Dominican Republic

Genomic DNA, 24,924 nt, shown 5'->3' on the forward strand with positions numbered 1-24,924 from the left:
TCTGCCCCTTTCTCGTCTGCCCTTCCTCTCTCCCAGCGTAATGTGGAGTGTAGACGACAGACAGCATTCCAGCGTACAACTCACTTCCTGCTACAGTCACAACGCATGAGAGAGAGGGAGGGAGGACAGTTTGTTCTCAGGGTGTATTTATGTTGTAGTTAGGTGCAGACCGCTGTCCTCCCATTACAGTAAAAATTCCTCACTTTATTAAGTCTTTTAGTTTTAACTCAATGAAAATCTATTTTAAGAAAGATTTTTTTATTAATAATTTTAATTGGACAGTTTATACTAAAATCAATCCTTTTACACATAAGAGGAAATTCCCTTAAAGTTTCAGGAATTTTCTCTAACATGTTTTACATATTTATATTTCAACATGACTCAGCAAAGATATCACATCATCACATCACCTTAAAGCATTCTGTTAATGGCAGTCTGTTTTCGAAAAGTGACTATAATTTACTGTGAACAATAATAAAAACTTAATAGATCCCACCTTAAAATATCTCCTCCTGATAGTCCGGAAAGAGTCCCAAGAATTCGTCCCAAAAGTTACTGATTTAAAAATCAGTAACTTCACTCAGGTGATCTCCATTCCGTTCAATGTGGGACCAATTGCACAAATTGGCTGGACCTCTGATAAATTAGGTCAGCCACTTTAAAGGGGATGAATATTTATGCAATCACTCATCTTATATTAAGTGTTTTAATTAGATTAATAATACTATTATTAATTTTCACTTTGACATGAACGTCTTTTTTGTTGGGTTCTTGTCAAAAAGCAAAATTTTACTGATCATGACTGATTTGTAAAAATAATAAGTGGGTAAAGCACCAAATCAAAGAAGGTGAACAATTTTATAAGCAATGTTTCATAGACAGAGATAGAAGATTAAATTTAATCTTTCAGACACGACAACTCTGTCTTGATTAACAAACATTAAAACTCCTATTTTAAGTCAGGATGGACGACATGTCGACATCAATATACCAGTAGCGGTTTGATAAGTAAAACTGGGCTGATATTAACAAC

More than twenty-five cases of physical and verbal attacks on journalists by police officers and members of the military weakened the ability of the press to work in this period. In one of those serious cases, four journalists were hospitalized after being injured by pellets as they were covering a protest march that the National Police broke up. The incident occurred on the outskirts of a gold mine that the Canadian company Barrick Gold plans to exploit in the Pueblo Viejo, Cotuí, area to the north of the Dominican capital. The injured journalists are Ramón Antonio Salcedo Soto and photographer Wilson Aracena from the newspaper Hoy, radio host Martín Lanfranco and producer Leandro Sepúlveda. In April, police beat Santos Aracena and his mother, Cirilia Aracena; Aracena is a cameraman for Santiago de los Caballeros television station Canal 29. The assault occurred while they were in their home, without the reason being disclosed. The police later said it was a confusion. In the same month, journalist Francisca Ramírez, producer of the program Periodismo y Democracia (Journalism and Democracy) broadcast by Teleantillas in Santo Domingo, was assaulted by an officer of the National Army who snatched a sign in homage to murdered columnist and university professor Narciso González, known as Narcisazo, who disappeared in 1994, as a group of journalists was laying a floral wreath at the Altar de la Patria. Raúl Cárdenas, correspondent of television channel Telemicro in Sánchez Ramírez province, received a death threat from a National Police lieutenant as he was covering his transfer from this to another force. Another reporter from the same channel, Héctor Peña, correspondent in the Boca Chica township, was beaten, had his camera taken away, and was then arrested by an anti-drugs agent as he was filming the seizure of a shipment of drugs that was to be sent to Spain. Hooded men bearing firearms who took part in a confrontation with another group of people in Azua city, in the south of the country, within the framework of the May 20 presidential elections, hurled rocks at Hoy reporter Héctor Abreu Casado. The SIN television news camera was destroyed in the incident. Some days later, Abreu Casado reported that he was receiving continual death threats in anonymous telephone calls. On the evening of the presidential elections the Central Electoral Board ordered the shutdown of the television channels Telesistema, Canal 11 and Supercanal 33, accusing them of violating Electoral Law 297-07, which bans the dissemination of unofficial election results before the formal verdict of that board. The channels went back on air the following day. That same day, the authorities arrested José Miguel Canaán, one of the principal executives of the Internet portal, accused of intending to hack the Central Electoral Board’s computer center. Gómez Canaán was immediately released, but several weeks later was arrested again and is now on bail awaiting trial. In the city of La Romana, to the east of Santo Domingo, a police officer insulted journalist Franklin Cordero, correspondent of the newspaper El Caribe, and made him spend a night in the police jail without there being any justified reason. In María Trinidad Sánchez province in the northeast, four journalists covering the elections of the local mayor’s office legal counsel were beaten in the midst of a melee that occurred between rival political groups. They were reporters Teonilda Gómez from Listín Diario, David Hilario from El Caribe, Francis Frías, director of a local radio station, and Jhonny Alberto Salazar from radio station Vida FM. Two freelance journalists have been convicted by courts and sentenced to fines and imprisonment on charges of libel and defamation of civilian citizens. Jhonny Alberto Salazar was sentenced to six months in prison and Melton Pineda, a radio commentator, to three months. In this latter case it was another journalist who sued on the grounds he felt libeled by accusations against him. In another development, the start of a hearing is pending in the Supreme Court on a charge of defamation that former president Hipólito Mejía has filed against governing party senator Wilton Guerrero and journalist Osvaldo Santana, director of Multimedios del Caribe, a company that runs the newspaper El Caribe and the Canal de Noticias (CDN) news channel, over a report that Mejía had gone to Sinaloa, Mexico, in an airplane piloted by one of the trusted men of Mexican drug trafficker Joaquín “El Chapo” Guzmán in February in the middle of the presidential electoral campaign. In a further development, two sentences handed down by a judge and the Constitutional Tribunal contributed to strengthening the basis of Law 200-04 on Free Access to Public Information. In the first case, the Sánchez Ramírez Province Civil and Commercial Court justice sentenced Fantino city mayor Lorenza Rojas Rosario to payment of a fine and ordered her to hand over information requested by a citizen concerning management of city hall, which she had refused to do. In the other case, the Constitutional Court ordered the Chamber of Deputies to reveal the list of its advisors, with their respective salaries, as a citizen had requested. Such sentence had been issued by the Administrative High Court, but the Chamber of Deputies did not want to hand over the list, declaring that the names, positions and salaries were of a confidential nature, for which the Constitutional Court upheld that ruling and established that “even though the right to privacy is a fundamental value of the democratic system the right to free access to public information may not be restricted, at the risk of depriving the people of the tools to control the use and handling of public resources, with the objective of placing obstacles to corruption in public administration.” The chamber of Deputies had to obey this ruling and divulge the list of its advisors and their respective salaries.